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Winner of the Caldecott Honor Patrick McDonnell-beloved, bestselling author-artist and creator of the Mutts syndicated comic strip--shares the inspiring story of young Jane Goodall, the legendary and inspiring conservationist featured in the hit documentary film Jane. In his characteristic heartwarming style, Patrick McDonnell tells the story of the young Jane Goodall and her special childhood toy chimpanzee named Jubilee. As the young Jane observes the natural world around her with wonder, she dreams of "a life living with and helping all animals," until one day she finds that her dream has come true. With anecdotes taken directly from Jane Goodall's autobiography, McDonnell makes this very true story accessible for the very young--and young at heart. One of the world's most inspiring women, Dr. Jane Goodall is a renowned humanitarian, conservationist, animal activist, environmentalist, and United Nations Messenger of Peace. In 1977 she founded the Jane Goodall Institute (JGI), a global nonprofit organization that empowers people to make a difference for all living things.
Holding her stuffed toy chimpanzee, young Jane Goodall observes nature, reads Tarzan books, and dreams of living in Africa and helping animals. Includes biographical information on the prominent zoologist.
"Holding her stuffed toy chimpanzee, young Jane Goodall observes nature, reads Tarzan books, and dreams of living in Africa and helping animals. Includes biographical information on the prominent zoologist"--Title page verso.
This study gets to grips with issues of gender and identity on the big screen. These essays vary widely in scope: some offer detailed discussion of one film, some take an individual star as the focus, and some deal more broadly with over-arching questions of genre and spectatorship. All, however, deliver a combination of informed scholarship and specific moments in which the interaction between image and audience is explored.
I have always had people who knew my mother tell me that someday someone should write a book about that woman. While I sometimes had the inclination to write her story, I never seemed to find the time. However, I was forced to have a spinal fusion and the recovery period meant months away from my golf game. I now had the time to write my mothers story, which turned out to be my story as well. Because this would be a totally new venture for me, I was looking for help and input from many directions. Undoubtedly, Martha, my wife, was my biggest helper and supporter. I want to thank her for putting up with Jane and her bizarre ways all those years. Martha also has a degree in English, which came in very handy when editing the book. Next I would like to acknowledge our four children, Mark, Michael, John, and Shannon. They all had to deal with Jane. They reminded me of some of Janes eccentricities which are mentioned in this book. Most of all, I want the kids to know that I sincerely regret that Jane was not a better Grandma to them. Grandmas are wonderful people and our kids missed out on that joy in life. I appreciate the input of Rosie Browning, our friend and accomplished teacher of English, who read the first draft and made many suggestions that I welcomed and incorporated into the book. I would also like to thank Sandi Faber for her contribution and editing skills. Many thanks to Dee Domingo, our neighbor and computer guru. I could not have put this book on a flash drive without her. I would be remiss if I did not acknowledge all of my friends who gave me such positive encouragement. My friend Jeanie Williamson suggested the title, and Nancy Campbell, my former secretary, shared some of her memories with me. Every story about Jane in this book is true and is written exactly as remembered by folks who dealt with her directly. To my brother-in-law Jerome Carrigan, my nephew Jay Carrigan and his wife Lisa, my niece Michele, and certainly John Nelson, I just want to say thanks for remembering.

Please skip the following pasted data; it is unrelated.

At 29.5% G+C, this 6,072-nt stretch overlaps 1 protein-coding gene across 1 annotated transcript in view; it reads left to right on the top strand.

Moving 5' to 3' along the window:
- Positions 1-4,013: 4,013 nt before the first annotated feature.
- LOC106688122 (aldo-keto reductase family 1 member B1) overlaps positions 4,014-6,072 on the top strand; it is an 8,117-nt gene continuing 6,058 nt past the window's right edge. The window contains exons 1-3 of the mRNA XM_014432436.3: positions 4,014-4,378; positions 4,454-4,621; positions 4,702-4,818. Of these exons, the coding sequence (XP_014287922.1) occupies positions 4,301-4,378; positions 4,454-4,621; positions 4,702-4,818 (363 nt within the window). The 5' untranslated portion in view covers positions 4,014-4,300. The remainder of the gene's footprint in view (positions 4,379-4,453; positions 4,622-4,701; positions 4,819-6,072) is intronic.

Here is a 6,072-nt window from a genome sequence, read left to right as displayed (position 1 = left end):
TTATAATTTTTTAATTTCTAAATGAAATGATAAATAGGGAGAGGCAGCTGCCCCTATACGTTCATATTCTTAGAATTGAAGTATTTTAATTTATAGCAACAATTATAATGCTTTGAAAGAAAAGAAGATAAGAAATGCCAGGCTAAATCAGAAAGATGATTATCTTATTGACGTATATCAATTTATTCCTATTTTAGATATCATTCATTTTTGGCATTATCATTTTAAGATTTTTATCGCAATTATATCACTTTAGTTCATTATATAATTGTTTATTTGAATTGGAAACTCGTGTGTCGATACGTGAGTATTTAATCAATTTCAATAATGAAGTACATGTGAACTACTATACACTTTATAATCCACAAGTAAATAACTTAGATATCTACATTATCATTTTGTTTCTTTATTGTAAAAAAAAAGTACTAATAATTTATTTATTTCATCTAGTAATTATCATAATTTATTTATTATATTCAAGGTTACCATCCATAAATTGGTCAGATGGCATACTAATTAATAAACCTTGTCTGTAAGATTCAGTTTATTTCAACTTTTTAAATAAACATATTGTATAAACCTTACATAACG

In Me Jane, author Jane Waller presents an unusual account of childhood in 1950s England. Using first her mother’s diaries and later her own, she evokes clear memories of those far-off days, so different from now. She explores the thoughts and feelings of a child living in the countryside, beginning at age four. Waller was then sent to a rather demanding boarding school in Surrey (complete with mad matron and flasher). Her recollections take her through her teenage years, including a desperate search for a boyfriend, until, at seventeen, she becomes a beatnik and heads off to study art in Oxford. Waller also tells how those in power—a subject not taught in schools—deprived Aylesbury of a beautiful Georgian house and grounds that had taken the family seven years to completely restore, but that were subsequently destroyed by a road-widening scheme, an event that broke apart the marriage of her parents. Poignant and personal, this memoir presents a story of childhood in the UK in the mid-twentieth century and the shifts that altered her and her family forever.
When her mother dies suddenly, Emma is heartbroken and alone - she can't even bring herself to care for Nautilus, the horse they loved so much. But every day Nautilus becomes more timid, neglected and wild . . . How can Emma help Nautilus when she has lost so much? And will she find the courage to ride again? A beautiful story of hope, healing and horses by the award-winning Jane Tanner.